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Meet Anacron Allen of Unfamous Fest in DTLA

Today we’d like to introduce you to Anacron Allen.

Anacron, let’s start with your story. We’d love to hear how you got started and how the journey has been so far.
Unfamous Fest was born from my intrinsic desires: to be creatively original, and to be of public service.

I originally launched Unfamous as a business service for unsigned and independent artists who love music but hated music business. At this point, I had logged almost 20 years and 30 published releases in the professional music industry, was finishing up my music business studies at UCLA, appearing as a guest lecturer or panelist for music industry programs at universities across the country. My experience as both an independent and a signed recording artist, paired with my empathetic nature allowed me to develop an objective and bilateral understanding of both the creative and business sides of art. In my never-ending pursuit of purpose, I wanted to utilize my own learning and understanding to help independent musicians avoid some of the mistakes I’d made over the years.

Unfamous Fest was established soon thereafter, connecting my clients and other budding artists with opportunities to perform at Unfamous events I curated for some of L.A.’s most historic venues; including The Roxy, A+D Museum, Fais Dodo, Los Globos, The Airliner, Air Conditioned Supper Club, and many more. I designed the experience to allow musicians to play for their own audience while gaining and giving exposure to the followers of other artists. “Exposure” has become a bad word in the independent music industry because so many scumbag promoters abuse it; however, the fact remains that exposure is the key to success in any business venture, My goal was to devise a communal formula for exposure that was equally fair and beneficial and left everyone involved feeling rewarded and appreciated. Aside from all that, it was one of the first live music events to also incorporate art, food, and dance as central elements of the experience, and it was most definitely a party. This original inception of Unfamous Fest generated a solid following and some cult success before I eventually burnt out on the local front. Ultimately, sustaining the regular series several times at several locations monthly required more effort, time, energy, than I could afford, and more disposable cash than I earned or had access to.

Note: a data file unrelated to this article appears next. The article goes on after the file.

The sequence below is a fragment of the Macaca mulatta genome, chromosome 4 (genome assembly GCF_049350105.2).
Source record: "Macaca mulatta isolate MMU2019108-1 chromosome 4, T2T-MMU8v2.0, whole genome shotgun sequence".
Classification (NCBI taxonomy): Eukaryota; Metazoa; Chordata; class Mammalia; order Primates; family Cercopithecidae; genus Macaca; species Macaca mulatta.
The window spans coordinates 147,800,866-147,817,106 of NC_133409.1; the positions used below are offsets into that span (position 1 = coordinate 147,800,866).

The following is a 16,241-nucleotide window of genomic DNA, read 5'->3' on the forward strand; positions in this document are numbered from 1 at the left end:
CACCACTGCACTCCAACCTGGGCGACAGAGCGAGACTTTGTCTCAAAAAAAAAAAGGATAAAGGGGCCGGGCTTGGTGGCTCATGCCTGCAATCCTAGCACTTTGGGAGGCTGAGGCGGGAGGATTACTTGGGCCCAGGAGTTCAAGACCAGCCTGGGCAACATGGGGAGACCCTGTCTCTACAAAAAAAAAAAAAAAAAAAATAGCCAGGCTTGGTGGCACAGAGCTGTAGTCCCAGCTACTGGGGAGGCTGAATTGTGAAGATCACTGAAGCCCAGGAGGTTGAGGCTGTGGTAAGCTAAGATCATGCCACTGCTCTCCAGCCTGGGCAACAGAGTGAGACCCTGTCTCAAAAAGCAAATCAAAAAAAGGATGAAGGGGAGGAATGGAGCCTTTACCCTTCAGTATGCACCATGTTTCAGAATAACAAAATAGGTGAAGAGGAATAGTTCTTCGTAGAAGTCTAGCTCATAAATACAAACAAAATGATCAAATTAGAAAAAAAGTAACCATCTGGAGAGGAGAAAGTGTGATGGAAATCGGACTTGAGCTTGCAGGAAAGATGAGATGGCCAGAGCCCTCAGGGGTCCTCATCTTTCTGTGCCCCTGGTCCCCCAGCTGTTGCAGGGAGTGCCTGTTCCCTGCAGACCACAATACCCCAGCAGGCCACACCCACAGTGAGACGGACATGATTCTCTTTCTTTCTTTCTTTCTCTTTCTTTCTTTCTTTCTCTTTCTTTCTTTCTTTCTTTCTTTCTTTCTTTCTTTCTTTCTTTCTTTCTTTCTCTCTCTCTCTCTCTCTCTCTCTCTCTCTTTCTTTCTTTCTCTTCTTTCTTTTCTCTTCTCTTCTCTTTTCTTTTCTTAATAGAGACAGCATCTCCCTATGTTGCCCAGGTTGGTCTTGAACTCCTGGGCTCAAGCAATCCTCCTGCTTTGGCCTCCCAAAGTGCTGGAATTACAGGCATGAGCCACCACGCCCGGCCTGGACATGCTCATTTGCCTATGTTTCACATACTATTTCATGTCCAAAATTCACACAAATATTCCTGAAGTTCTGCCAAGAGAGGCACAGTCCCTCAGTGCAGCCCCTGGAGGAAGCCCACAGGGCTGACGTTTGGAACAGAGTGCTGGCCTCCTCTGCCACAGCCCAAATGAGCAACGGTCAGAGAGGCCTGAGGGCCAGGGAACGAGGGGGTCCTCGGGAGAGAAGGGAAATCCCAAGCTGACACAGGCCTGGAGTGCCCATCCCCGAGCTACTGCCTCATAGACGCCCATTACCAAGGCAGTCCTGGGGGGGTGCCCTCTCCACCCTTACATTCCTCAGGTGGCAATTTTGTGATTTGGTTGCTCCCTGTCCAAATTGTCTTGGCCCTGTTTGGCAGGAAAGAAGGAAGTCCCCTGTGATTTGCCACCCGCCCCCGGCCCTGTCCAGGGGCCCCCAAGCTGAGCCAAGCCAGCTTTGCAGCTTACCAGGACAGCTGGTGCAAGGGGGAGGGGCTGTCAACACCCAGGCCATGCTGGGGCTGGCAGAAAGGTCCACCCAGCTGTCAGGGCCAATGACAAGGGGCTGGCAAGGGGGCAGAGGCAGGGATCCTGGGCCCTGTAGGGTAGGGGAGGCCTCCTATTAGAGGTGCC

As Unfamous Fest grew, I simultaneously built my professional repertoire and reputation as an Experiential Educator and Organizational Trainer. My primary focus and expertise as a facilitator of combined technical and informal practice is centered on individual growth, with and within group development. I’ve earned expert-level certifications and professional experience to designates my position as a Principal Lead and Program Designer for contractors and clients, and a multi-level Certification Trainer for other experiential facilitators. In providing training in relationship development and community engineering for incredible organizations and major corporations, I’ve worked on transforming teams at Google, Sony Electronics, Netflix, and Atlantic Records; just to name a select few. Overall, my 12 years of work in Experiential Education has allowed me to acknowledge and highlight the value of human connection, and given me countless opportunity to share that gift with others.

During a half decade local hiatus, I curated and produced an infrequent handful of domestic Unfamous Fest events throughout the Southwest, Midwest, and East Coast, along with a couple internationally in Japan and Cuba. Over the course of previous years, I became hyper-aware of how social connection and interaction had changed in modern society; particularly, in public settings and social gatherings where people seem to be more connected to their devices than the people in their immediate space. In 2018, after much observation and consideration, I made the decision to relaunch the local Unfamous Fest as an intimate series focused on a purpose inspired by my work in Experiential Education – providing safe space for people to enjoy the activities they love while finding human connection through vulnerability.

We’re always bombarded by how great it is to pursue your passion, etc – but we’ve spoken with enough people to know that it’s not always easy. Overall, would you say things have been easy for you?
HAHA at “smooth road.” Of all the successes I’ve earned, I’ve never once seen this “smooth road” you speak of. Seriously, though… With the joy and reward that comes with actively working to change the world, the challenges and trials attached to it are equally epic – and I assume not at all unique to anyone navigating entrepreneurship and creativity in present times.